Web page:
By Jim Tuck
The Greatest Short Story Ever Written
With due respect to Poe, Maupassant, O. Henry and other masters of the art, my nominee for outstanding short story writer of all time is Somerset Maugham. For one thing, Maugham had the advantage of longevity, living longer than Poe and Maupassant put together. Ask any Maugham aficionado the title of his finest piece of short fiction and almost certainly the answer will be Rain. Enormously successful, Rain was staged on Broadway and filmed twice. Taking nothing away from it, I would nonetheless rate it Number 2, with top honors going to The Outstation. My choice is based on a conviction that The Outstation presents the reader with a character study far more complex—and in the end more interesting than the somewhat simplistic theme of an austere cleric who becomes infatuated with a prostitute.
Locale of the story is British North Borneo and principals are Warburton, the Resident, and Cooper, his assistant. The two are polar opposites and an intense hatred eventually develops between them. Warburton is a ferocious snob who has taken the colonial post only because he went broke gambling. An incurable namedropper, he never tires of informing bored listeners that he once played baccarat with the Prince of Wales.
Cooper, on the other hand, is a rough-hewn colonial who detests Warburton’s snobbery —to say nothing of Warburton’s obvious perception of him as a social inferior. The tone of their relationship is set at the very beginning. Cooper comes to dinner in shorts and encounters Warburton in white dinner jacket and black tie. Incredulously, he asks Warburton if he always dresses for dinner. Warburton frostily replies that he does. Cooper: “Even when you’re alone?” Warburton: “Especially when I’m alone.”
Another exchange gives Maugham the opportunity to display his gifts as a master social satirist. At dinner with Cooper, Warburton “told a little anecdote, of which the only point seemed to be that he knew an earl.”
By now the reader is fully prepared to loathe the snobbish Warburton and feel sympathy for Cooper. It’s at this juncture that Maugham springs his trap and the story takes on an entirely new dimension.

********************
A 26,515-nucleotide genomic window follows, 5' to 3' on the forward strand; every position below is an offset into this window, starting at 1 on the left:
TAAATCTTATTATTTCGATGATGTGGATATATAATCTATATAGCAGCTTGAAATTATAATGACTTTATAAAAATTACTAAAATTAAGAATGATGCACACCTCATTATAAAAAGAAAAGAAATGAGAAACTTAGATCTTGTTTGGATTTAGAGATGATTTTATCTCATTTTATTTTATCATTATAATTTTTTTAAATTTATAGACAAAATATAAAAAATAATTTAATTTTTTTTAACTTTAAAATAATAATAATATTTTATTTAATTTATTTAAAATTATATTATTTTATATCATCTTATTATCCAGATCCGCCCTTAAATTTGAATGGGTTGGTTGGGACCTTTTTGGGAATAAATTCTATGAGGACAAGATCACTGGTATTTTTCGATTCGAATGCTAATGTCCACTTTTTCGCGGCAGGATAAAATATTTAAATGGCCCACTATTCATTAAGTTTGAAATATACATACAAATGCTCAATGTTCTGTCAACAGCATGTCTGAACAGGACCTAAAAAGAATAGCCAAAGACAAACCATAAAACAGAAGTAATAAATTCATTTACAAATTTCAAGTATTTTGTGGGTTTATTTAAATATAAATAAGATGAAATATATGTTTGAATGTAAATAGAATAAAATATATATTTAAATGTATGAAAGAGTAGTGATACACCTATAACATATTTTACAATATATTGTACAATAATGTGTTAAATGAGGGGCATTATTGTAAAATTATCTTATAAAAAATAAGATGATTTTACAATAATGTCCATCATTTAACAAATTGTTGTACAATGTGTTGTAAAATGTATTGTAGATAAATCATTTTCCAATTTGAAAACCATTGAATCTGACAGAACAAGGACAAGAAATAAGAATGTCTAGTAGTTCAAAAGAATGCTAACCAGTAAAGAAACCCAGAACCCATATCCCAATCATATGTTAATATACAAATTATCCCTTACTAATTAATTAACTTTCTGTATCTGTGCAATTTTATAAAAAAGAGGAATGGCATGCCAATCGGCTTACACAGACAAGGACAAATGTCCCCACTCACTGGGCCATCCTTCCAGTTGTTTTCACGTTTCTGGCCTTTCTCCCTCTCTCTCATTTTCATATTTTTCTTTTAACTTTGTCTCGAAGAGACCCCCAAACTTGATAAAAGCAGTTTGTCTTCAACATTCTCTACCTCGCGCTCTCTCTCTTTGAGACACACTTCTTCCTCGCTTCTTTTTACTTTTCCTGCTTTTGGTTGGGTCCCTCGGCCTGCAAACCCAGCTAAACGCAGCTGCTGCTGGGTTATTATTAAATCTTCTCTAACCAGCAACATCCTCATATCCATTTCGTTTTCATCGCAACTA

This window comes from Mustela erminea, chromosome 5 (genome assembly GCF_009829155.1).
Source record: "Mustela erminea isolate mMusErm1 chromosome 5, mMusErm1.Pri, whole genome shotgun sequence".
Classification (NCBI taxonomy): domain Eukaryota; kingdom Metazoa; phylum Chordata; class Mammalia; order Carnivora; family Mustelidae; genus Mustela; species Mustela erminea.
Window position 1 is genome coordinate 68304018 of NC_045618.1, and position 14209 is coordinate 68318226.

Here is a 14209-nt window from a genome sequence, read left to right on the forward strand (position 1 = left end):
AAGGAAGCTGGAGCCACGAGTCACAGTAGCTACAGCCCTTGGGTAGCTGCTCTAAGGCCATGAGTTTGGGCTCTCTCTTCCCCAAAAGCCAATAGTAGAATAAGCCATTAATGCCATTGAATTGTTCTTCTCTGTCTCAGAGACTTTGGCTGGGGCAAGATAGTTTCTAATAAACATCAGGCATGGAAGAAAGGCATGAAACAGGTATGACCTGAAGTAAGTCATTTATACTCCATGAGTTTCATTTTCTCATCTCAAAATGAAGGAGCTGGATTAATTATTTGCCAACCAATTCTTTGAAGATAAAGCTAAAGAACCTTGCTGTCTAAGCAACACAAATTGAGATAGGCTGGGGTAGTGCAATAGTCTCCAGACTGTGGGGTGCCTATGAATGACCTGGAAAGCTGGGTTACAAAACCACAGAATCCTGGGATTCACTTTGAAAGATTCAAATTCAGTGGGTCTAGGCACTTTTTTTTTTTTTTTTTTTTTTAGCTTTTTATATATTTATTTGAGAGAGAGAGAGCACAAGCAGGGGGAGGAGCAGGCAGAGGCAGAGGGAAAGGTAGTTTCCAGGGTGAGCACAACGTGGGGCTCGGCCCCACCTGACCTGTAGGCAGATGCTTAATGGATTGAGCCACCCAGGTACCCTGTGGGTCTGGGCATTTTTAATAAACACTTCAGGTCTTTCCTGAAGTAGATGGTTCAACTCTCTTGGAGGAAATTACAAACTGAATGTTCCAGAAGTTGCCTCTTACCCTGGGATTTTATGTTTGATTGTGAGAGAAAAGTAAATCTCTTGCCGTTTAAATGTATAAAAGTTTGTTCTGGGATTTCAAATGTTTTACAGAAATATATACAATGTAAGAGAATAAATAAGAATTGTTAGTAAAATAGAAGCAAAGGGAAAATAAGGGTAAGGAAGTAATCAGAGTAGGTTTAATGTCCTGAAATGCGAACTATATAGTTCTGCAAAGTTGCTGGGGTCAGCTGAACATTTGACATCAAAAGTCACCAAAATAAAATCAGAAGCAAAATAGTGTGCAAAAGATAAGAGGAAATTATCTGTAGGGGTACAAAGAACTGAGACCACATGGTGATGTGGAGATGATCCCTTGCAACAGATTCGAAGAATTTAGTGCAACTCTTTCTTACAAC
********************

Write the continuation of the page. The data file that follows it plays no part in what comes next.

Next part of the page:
Though a snob, Warburton is no racist and his relations with the Malays are excellent. By contrast, Cooper’s egalitarianism begins and ends with the white race and he harbors an ugly prejudice against people of color.
This brings on another confrontation between the two men. To Warburton’s comment that he respects well-born Malays every bit as much as he does their English counterparts, Cooper boorishly replies that to him all Malays are “niggers.” In the end, Cooper’s blue-collar bigotry has fatal consequences. He beats up Abas, his houseboy, and that night Abas slips into his bungalow and stabs him to death.
The story ends with Warburton’s reaction to Cooper’s murder. Talk about not a wet eye in the house! Dutifully, he tells Abas’s uncle that Abas should turn himself in. The uncle hesitates. Will the tuan hang Abas? Reassuringly, Warburton says Abas will serve a short term of imprisonment and then he himself will take him on as a houseboy.
Abas shouldn’t have killed tuan Cooper but, he adds comfortingly, “the provocation was very great.” His pleasure mounting, Warburton looks forward to a congratulatory letter he plans to write his friend, Lady Ormskirk, who has just given birth.
To the best of my knowledge, The Outstation was never filmed. Hollywood really dropped the ball on that one.
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